* Italy to offer up to 18 bln euros to businesses hit by lockdowns
* More funds approved for vaccine roll-out, tax breaks on hirings
* Rome extends state guarantees on bank loans, debt relief (Updates after cabinet approves package)
By Giuseppe Fonte
ROME, May 20 (Reuters) - The Italian government on Thursday approved some 40 billion euros ($48.8 billion) of stimulus measures for the economy, funding tax relief and grants to businesses forced to close by coronavirus lockdowns, sources said.
The extra spending was already factored in to the government's public finance targets in April, and is set to drive the budget deficit to 11.8% of national output this year, from 9.5% reported in 2020.
Rome's huge public debt, the second highest in the euro zone as a share of gross domestic product after that of Greece, is forecast by the Treasury to climb to 159.8% of output this year, the highest level in Italy's post-war history.
Including the latest measures approved by cabinet on Thursday, Italy has deployed more than 200 billion euros of extra spending since the COVID pandemic hit the country 15 months ago.
Prime Minister Mario Draghi will outline the latest package at a news conference scheduled for 4 p.m. (1400 GMT)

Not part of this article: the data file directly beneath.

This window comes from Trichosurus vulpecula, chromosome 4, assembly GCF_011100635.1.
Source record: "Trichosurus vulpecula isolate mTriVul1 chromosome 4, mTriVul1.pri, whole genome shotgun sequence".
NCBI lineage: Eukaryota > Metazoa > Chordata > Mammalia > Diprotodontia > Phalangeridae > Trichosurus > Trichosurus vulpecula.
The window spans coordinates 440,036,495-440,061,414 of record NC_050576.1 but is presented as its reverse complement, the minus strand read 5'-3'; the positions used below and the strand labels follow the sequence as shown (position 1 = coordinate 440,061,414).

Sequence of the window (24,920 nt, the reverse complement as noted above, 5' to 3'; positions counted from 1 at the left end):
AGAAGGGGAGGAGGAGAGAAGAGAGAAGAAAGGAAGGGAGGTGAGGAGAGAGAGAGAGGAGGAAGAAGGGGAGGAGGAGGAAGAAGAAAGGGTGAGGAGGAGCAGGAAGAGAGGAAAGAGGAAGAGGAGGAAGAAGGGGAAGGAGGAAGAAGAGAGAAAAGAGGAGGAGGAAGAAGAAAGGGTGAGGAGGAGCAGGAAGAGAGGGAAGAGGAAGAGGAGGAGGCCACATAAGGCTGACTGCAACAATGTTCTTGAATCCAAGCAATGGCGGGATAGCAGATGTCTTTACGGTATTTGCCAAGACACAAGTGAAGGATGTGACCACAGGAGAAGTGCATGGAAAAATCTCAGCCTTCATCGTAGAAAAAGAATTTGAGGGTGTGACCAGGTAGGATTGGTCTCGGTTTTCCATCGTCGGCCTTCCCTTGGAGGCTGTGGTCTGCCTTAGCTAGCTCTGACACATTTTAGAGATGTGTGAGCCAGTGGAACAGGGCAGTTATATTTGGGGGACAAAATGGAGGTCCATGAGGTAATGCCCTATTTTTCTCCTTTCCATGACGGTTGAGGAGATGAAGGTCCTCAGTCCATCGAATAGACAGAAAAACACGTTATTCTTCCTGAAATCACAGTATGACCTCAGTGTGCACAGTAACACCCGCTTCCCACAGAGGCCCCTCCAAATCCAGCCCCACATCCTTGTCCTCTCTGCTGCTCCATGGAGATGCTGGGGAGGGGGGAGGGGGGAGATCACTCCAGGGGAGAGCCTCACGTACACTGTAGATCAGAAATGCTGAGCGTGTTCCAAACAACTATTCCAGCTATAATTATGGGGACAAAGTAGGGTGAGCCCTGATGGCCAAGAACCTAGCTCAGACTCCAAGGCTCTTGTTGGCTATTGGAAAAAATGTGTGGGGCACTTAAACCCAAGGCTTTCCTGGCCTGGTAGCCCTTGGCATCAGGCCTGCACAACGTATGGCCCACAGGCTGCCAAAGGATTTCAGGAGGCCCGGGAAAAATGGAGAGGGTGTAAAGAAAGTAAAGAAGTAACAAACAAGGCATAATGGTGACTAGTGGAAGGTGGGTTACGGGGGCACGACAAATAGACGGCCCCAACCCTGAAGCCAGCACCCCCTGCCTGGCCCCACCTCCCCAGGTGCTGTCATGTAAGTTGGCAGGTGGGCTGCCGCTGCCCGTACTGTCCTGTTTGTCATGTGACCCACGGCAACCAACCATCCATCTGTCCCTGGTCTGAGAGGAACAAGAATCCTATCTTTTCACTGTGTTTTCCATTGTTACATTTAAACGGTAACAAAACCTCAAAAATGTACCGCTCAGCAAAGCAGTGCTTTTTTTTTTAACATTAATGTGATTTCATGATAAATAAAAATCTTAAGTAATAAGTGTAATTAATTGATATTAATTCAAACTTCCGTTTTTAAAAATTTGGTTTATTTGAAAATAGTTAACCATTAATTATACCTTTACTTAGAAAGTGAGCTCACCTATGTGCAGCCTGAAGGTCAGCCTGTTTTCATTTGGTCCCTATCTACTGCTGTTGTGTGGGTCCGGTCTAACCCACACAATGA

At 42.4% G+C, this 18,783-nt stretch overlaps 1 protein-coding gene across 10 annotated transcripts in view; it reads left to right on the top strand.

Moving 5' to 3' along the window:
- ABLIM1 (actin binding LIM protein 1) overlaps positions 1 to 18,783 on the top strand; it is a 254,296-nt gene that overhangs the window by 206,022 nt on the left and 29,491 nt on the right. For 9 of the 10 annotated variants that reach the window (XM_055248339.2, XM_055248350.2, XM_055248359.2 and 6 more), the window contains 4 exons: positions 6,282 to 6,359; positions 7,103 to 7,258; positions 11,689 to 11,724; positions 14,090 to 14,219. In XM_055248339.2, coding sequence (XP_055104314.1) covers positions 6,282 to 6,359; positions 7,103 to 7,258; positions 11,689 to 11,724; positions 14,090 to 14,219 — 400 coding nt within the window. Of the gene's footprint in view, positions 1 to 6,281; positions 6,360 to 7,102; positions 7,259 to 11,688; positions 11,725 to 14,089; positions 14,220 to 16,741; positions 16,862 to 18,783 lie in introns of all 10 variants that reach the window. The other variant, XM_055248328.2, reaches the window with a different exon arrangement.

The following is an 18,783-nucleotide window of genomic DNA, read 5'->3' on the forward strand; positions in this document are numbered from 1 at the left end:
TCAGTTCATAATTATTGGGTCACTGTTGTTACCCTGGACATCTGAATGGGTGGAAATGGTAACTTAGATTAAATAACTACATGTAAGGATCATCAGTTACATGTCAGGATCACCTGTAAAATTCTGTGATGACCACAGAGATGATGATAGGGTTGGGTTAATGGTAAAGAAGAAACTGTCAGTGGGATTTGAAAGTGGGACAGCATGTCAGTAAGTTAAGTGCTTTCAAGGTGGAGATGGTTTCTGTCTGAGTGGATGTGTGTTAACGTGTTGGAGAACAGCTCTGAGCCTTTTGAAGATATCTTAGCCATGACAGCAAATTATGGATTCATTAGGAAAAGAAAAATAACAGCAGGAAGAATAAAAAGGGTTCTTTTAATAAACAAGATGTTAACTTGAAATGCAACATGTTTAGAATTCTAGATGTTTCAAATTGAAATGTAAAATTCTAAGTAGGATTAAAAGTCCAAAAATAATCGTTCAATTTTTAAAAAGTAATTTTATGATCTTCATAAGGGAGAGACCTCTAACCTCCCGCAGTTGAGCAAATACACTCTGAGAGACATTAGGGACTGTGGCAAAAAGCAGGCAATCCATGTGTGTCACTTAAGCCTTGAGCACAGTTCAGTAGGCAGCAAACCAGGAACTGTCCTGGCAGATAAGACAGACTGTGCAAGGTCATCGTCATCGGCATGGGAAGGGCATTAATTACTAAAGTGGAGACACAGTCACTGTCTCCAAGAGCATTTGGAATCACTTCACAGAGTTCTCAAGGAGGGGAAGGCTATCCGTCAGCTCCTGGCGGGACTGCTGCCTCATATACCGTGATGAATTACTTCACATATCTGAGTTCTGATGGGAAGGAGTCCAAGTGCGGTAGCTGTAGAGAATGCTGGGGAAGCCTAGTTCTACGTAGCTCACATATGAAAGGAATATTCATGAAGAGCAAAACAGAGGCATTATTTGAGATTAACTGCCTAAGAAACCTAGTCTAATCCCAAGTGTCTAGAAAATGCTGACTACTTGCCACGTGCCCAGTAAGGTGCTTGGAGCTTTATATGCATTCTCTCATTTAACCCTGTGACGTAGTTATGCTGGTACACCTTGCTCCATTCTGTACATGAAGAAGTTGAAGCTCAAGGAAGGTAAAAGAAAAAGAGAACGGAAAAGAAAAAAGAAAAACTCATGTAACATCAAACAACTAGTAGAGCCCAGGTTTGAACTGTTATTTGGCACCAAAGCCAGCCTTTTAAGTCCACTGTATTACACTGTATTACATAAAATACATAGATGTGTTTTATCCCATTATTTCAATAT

Of the 40 billion euros, up to 18 billion will finance grants to companies, government and political sources told Reuters.
Around 5 billion euros will be used to support employment, with measures including tax breaks for companies that hire and train permanent employees, a source from the Labour ministry said.
The government also approved a measure extending a freeze on firing which was due to expire in June, the source added. For large businesses eligible for furlough schemes linked to the COVID emergency, the extension will run until end-August.
More than 2 billion euros will go to the health service, as Italy tries to accelerate its COVID-19 vaccine roll-out.
As of Wednesday, some 15% of the Italy's population had been fully vaccinated, while around 33% had received at least one shot, figures which put the country broadly in line with the European Union average.
Other measures in the spending package include a six-month extension of state guarantees on bank loans to the end of 2021, and a debt holiday scheme on loan repayments for small-and medium-sized companies.
Until the end of June, no repayments of any type will be due, while from July until the end of the year, only the interest must be paid.
The government dropped a mooted measure lifting a cap on tax incentives for bank mergers, according to a draft of the decree prepared for cabinet, seen by Reuters. However, it prolonged tax breaks for the sale of banks' bad loans.
($1 = 0.8201 euros) (Reporting by Giuseppe Fonte, editing by Gavin Jones)
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